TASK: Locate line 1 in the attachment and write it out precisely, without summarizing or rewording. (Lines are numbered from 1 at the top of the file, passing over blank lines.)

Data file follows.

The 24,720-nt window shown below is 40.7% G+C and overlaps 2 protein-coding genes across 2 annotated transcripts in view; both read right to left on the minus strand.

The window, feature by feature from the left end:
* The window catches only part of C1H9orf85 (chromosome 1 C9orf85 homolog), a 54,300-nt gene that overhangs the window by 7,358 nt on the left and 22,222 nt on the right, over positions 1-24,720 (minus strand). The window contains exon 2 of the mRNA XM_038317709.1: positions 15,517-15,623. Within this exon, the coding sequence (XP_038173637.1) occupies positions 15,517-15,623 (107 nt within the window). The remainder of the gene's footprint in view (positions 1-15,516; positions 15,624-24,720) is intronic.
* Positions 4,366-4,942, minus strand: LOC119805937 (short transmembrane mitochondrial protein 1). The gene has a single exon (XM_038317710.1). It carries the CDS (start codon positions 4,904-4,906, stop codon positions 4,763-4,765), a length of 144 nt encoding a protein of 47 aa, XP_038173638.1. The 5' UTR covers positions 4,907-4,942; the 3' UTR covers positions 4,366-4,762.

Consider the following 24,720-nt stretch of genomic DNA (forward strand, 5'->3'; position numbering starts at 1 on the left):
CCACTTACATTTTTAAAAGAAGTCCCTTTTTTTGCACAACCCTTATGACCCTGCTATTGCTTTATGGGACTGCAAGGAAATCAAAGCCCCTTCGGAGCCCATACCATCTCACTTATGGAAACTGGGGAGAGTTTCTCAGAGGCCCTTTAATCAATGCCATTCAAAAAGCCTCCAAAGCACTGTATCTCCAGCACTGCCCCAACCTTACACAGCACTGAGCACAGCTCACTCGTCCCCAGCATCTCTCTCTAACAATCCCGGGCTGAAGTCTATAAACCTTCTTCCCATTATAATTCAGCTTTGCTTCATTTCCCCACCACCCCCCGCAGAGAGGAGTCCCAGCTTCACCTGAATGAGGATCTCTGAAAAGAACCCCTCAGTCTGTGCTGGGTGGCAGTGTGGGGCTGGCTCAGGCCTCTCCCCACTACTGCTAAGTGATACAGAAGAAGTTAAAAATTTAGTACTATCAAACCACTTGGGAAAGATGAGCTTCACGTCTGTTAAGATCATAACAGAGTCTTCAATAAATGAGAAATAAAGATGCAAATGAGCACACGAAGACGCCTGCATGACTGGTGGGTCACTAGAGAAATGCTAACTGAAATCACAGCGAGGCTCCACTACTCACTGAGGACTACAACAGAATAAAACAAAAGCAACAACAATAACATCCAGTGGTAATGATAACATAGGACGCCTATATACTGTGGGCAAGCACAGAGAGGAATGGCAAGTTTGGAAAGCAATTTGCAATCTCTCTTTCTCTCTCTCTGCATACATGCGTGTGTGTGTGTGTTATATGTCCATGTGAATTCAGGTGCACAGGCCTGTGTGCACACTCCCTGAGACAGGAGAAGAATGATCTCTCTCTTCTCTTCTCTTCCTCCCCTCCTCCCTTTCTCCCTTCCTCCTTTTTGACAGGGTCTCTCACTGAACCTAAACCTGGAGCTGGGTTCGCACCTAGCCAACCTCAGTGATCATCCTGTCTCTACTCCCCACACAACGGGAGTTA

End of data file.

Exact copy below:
The 24,720-nt window shown below is 40.7% G+C and overlaps 2 protein-coding genes across 2 annotated transcripts in view; both read right to left on the minus strand.